Magazine article The Spectator

Marriage Lines

Magazine article The Spectator

Marriage Lines

Article excerpt

It's all over. After a month's deluded bliss I have suddenly realised that my wife and I are incompatible. It happened while we were watching Seinfeld and The Larry Sanders Show (both BBC 2, Tuesday). But before I give you a sneak preview of the arguments soon to be presented by my divorce counsel, I thought I'd just recap on some of the programmes I meant to review earlier.

First of these is Byzantium: The Lost Empire (Channel 4, Sunday), whose early episodes I didn't watch because I resented not knowing what Byzantium was. Then belatedly it struck me: why not watch the programme and find out . . .

Initially, the presenter John Romer can be slightly off-putting. He wears dodgy clothes, speaks in a funny accent and has a chummy manner more redolent of roundLondon double-decker tourism than stately meditations on the glory that was Constantinople.

But all this, you soon come to realise, is what makes him so good. He has the authority of a reverend professor, but the style of a batty amateur bent on bludgeoning you with his passion and inspirational storytelling until you end up being just as enthusiastic as he is. Romer can make a crumbly ruin feel as if it's still inhabited, a Turkish sultan or an ancient emperor seem like old acquaintances. The best tribute I can pay his series is that next time I'm anywhere near Turkey, I'm going to skip all the boring old Graeco-Roman ruins and head straight for anything by those Byzantium upstarts.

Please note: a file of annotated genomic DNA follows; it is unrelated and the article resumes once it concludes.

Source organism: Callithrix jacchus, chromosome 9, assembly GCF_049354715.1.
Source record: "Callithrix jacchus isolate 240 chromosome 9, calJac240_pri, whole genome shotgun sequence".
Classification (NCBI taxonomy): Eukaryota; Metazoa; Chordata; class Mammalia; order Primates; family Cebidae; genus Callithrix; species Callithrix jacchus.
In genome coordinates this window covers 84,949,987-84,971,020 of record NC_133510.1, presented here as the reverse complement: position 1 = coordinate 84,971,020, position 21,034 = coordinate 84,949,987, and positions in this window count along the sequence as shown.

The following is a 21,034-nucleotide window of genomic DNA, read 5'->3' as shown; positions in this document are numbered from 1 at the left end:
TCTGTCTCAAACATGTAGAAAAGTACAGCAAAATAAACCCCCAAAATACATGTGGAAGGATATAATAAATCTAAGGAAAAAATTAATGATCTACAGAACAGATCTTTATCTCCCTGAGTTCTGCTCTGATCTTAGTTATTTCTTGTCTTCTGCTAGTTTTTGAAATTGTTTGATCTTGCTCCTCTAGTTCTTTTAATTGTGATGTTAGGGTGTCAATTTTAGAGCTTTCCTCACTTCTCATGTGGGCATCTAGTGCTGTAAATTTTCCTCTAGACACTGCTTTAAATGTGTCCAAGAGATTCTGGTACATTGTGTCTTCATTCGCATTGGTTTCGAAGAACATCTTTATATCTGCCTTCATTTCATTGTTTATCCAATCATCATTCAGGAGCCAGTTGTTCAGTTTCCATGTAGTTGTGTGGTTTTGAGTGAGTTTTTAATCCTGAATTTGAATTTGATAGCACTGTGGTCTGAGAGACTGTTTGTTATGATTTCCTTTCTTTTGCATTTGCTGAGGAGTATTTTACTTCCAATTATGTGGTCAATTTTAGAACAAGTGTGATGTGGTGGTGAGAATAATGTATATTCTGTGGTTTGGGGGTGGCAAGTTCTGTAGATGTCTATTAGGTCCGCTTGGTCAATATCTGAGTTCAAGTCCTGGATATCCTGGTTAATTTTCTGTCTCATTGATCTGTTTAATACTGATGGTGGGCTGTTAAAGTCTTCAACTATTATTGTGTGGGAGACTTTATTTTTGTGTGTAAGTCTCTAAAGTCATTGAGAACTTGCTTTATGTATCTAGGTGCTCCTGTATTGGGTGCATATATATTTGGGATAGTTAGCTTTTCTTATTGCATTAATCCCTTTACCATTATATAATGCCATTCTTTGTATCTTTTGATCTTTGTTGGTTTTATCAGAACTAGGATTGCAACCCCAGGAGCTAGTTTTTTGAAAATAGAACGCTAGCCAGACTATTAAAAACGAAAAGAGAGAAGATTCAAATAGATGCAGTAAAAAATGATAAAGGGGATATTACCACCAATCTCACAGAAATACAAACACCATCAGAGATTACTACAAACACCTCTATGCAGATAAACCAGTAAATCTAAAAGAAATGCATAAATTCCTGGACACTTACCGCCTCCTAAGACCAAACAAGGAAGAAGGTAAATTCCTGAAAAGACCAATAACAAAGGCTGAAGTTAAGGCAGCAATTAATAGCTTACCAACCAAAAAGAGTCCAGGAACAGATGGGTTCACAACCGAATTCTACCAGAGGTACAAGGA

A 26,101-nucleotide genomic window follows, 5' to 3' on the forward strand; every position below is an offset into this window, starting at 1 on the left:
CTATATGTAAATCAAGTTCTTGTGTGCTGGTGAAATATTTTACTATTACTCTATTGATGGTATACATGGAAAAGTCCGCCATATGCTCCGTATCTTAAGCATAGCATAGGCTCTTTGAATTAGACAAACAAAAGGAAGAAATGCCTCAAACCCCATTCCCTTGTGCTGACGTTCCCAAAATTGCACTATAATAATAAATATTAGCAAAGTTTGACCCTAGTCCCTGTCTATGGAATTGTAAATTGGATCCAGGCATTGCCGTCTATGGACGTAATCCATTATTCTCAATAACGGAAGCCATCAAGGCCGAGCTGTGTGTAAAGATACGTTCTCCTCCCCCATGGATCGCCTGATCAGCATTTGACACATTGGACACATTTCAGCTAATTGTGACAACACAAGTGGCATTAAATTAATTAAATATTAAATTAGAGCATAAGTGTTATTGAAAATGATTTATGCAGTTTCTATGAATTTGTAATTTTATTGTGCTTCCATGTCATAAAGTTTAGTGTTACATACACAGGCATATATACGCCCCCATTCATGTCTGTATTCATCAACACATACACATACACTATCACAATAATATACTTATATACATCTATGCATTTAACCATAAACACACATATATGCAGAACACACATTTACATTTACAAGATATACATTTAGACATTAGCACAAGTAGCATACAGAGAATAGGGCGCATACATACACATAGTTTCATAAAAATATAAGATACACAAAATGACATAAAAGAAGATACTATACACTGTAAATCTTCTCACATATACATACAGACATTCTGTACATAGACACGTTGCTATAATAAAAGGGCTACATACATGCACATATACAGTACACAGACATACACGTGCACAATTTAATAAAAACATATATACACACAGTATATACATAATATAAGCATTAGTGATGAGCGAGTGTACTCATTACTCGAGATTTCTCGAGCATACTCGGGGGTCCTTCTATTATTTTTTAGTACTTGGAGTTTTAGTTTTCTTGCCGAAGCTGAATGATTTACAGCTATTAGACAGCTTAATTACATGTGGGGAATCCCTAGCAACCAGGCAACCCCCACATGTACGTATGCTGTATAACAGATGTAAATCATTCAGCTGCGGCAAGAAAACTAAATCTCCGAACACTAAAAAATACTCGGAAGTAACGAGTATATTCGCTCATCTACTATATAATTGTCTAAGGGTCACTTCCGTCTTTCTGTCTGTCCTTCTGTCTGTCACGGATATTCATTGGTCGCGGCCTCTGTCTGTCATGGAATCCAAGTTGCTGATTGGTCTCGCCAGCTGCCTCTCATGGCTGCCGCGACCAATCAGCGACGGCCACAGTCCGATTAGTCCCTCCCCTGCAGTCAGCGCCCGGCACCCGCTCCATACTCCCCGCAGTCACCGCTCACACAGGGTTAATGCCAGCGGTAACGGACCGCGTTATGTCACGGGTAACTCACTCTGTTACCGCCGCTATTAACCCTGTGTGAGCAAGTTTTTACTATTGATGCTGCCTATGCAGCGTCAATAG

Television hero number two (despite the fact my wife finds him hugely attractive: more material for the divorce lawyer) is Ian Hislop, who, having already achieved the remarkable feat of turning the modern history of the Church of England into gripping television, went on to work similar wonders with the history of our schools.

The final episode included the Islington primary school whose left-wing staff in the Seventies decided that it was a waste of time teaching the three Rs: far better to let the kids learn useful life skills, like how to shoot tin cans with home-made guns. Both the school's sacked former head and deputy still maintained that their experiment - which led to illiterate, knife-wielding nine-year-olds running riot - had worked. One of them looked as if he was now on the dole. The other, disappointingly, didn't.

Since I live in Hackney and only narrowly escaped having to send my stepson to one of its notorious schools, I tend to start foaming at the mouth whenever the subject of education crops up. …

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